Construction spending in April was down month-to-month but recorded an increase from the year-earlier level, the Commerce Dept. has reported.

Commerce’s U.S. Census Bureau said in its latest construction spending snapshot, released on June 1, that the estimated value of projects completed in April fell 1.8% from March’s total, to a $1.134-trillion seasonally adjusted annual rate.

The report also said the April figure represented a 4.5% increase from the April 2015 rate.

Residential construction put in place in April dipped 1.5% from March, to an estimated $445.7-billion rate. But that was up 7.7%, year over year.

Nonresidential projects’ volume declined 2.1% in April, to a $688.2-billion rate, but climbed 2.5% compared with April 2015, the Census Bureau said.

Only five of the 16 nonresidential sectors posted month-to-month increases in April, including office construction, which rose 1.6%, to a $65.2-billion annual rate; and power, which edged up 0.3%, to a rate of $90.2 billion.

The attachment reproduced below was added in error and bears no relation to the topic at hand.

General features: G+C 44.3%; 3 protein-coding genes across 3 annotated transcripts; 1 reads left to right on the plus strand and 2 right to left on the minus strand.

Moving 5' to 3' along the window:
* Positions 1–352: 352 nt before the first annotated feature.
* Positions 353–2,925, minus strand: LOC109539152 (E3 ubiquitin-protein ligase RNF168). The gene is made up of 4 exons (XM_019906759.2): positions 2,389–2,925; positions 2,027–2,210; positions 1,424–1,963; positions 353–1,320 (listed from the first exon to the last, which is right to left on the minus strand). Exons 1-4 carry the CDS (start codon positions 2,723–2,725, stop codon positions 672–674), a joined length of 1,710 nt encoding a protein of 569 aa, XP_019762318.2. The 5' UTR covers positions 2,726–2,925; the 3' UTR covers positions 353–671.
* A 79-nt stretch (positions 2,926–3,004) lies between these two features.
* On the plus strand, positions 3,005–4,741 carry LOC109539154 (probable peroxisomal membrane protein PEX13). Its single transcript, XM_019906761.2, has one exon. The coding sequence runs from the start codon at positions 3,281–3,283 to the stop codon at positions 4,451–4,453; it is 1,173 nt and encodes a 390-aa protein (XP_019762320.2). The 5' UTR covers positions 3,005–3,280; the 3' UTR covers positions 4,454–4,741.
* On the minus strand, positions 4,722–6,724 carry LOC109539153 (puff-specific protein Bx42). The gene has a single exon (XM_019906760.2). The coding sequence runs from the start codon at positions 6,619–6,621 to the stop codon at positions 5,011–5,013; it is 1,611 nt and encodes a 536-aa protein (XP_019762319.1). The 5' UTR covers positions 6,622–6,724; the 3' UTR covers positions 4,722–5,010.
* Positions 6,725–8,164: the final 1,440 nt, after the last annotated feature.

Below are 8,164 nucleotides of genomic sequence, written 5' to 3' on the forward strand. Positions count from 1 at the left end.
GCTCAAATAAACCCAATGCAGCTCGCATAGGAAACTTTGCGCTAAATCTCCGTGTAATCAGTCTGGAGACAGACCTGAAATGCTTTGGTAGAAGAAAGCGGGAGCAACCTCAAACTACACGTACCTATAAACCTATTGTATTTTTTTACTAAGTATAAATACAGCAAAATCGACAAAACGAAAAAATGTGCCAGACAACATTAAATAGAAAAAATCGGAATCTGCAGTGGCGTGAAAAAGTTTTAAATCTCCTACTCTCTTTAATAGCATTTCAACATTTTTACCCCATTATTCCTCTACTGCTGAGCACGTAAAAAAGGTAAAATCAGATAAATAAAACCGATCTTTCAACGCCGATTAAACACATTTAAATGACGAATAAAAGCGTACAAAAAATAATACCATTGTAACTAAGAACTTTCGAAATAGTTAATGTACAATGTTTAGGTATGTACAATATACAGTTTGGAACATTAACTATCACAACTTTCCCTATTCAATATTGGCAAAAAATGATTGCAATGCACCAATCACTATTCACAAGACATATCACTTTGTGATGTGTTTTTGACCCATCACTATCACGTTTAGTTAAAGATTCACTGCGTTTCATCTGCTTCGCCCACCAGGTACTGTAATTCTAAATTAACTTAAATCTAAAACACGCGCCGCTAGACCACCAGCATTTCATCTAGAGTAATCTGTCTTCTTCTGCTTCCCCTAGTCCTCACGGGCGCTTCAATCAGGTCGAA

Highways and streets recorded the largest monthly decline, dropping 6.5% to an $89.8-billion rate.

Comparisons with April 2015 were more upbeat, as nine categories registered gains. Leaders were office construction, up 20.3%; and lodging, up 24.6% to a $24.4-billion rate.

Weak segments included manufacturing, off 9.8% to a $76.3-billion rate, and communication, which fell 16.4% to a $16.2-billion rate.

At the Associated Builders and Contractors, which concentrates on nonresidential construction, Chief Economist Anirban Basu said that spending increases in that sector "continues to struggle to maintain momentum."

Basu said in a statement that many observers cite the U.S. economy's slow growth, but he also said low construction-materials prices and shortages of workers may also be factors in construction spending trends.

Officials at the Associated General Contractors of America said the latest spending figures "reflect relatively strong market conditions." But they said the industry remains concerned about the lack of qualified workers and the need for infrastructure funding.